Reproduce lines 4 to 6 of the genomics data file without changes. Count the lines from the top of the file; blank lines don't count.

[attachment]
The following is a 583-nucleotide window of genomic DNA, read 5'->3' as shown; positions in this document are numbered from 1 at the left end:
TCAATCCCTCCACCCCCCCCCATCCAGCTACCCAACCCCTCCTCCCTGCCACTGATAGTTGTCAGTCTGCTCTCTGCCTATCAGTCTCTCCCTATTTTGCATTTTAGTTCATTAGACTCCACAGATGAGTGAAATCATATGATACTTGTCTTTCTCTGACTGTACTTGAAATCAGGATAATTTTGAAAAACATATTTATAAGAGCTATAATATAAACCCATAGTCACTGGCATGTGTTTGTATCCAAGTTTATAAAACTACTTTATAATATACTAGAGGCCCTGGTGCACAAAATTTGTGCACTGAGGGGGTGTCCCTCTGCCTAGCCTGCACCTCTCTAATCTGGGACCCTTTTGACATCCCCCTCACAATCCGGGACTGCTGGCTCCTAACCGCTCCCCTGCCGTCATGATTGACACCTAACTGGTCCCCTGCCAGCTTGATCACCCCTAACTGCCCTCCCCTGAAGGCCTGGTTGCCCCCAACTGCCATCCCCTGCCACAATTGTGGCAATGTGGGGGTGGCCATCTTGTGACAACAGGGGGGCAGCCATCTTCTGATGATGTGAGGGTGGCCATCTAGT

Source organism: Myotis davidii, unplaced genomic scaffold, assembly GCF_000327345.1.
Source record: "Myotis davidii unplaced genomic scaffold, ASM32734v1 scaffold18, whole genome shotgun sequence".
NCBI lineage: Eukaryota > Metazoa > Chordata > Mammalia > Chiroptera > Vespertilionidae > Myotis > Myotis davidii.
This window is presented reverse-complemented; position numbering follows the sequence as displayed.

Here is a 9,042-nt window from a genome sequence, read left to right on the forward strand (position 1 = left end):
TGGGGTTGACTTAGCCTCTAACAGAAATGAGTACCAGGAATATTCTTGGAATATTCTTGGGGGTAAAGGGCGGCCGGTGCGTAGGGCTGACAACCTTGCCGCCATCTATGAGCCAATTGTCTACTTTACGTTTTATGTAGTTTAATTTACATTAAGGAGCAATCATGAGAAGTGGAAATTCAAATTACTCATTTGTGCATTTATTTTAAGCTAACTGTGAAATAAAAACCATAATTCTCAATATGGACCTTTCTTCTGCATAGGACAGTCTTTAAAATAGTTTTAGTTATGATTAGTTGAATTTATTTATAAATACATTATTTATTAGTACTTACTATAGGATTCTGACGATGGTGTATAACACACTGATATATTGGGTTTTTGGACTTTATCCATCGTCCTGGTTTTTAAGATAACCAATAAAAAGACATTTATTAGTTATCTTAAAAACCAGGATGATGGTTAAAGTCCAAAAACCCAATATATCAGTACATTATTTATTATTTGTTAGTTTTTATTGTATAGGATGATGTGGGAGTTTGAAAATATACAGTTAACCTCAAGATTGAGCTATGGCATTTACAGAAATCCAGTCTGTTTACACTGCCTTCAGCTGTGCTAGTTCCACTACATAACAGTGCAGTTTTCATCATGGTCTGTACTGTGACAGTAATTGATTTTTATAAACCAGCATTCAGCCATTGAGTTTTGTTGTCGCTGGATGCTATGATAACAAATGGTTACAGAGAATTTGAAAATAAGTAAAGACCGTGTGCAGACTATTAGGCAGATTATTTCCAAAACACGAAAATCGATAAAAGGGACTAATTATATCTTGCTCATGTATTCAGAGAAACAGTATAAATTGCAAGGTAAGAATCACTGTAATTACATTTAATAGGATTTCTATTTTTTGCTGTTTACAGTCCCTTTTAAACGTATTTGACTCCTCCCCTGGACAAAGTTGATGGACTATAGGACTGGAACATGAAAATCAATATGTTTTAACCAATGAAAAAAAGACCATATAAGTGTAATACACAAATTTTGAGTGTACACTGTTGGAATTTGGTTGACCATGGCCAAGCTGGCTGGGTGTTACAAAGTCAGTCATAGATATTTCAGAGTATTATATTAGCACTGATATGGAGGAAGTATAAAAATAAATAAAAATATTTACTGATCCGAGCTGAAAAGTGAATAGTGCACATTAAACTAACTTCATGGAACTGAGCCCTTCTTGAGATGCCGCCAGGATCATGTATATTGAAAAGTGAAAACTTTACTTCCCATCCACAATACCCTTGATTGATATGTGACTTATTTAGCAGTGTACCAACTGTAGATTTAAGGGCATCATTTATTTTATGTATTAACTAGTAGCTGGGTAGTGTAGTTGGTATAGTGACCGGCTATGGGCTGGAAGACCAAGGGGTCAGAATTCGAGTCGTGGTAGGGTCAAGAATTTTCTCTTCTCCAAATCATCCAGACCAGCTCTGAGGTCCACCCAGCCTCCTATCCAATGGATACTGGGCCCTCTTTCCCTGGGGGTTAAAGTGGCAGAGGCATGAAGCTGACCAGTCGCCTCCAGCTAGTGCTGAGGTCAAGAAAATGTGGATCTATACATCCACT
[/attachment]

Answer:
Source record: "Myotis davidii unplaced genomic scaffold, ASM32734v1 scaffold18, whole genome shotgun sequence".
NCBI lineage: Eukaryota > Metazoa > Chordata > Mammalia > Chiroptera > Vespertilionidae > Myotis > Myotis davidii.
This window is presented reverse-complemented; position numbering follows the sequence as displayed.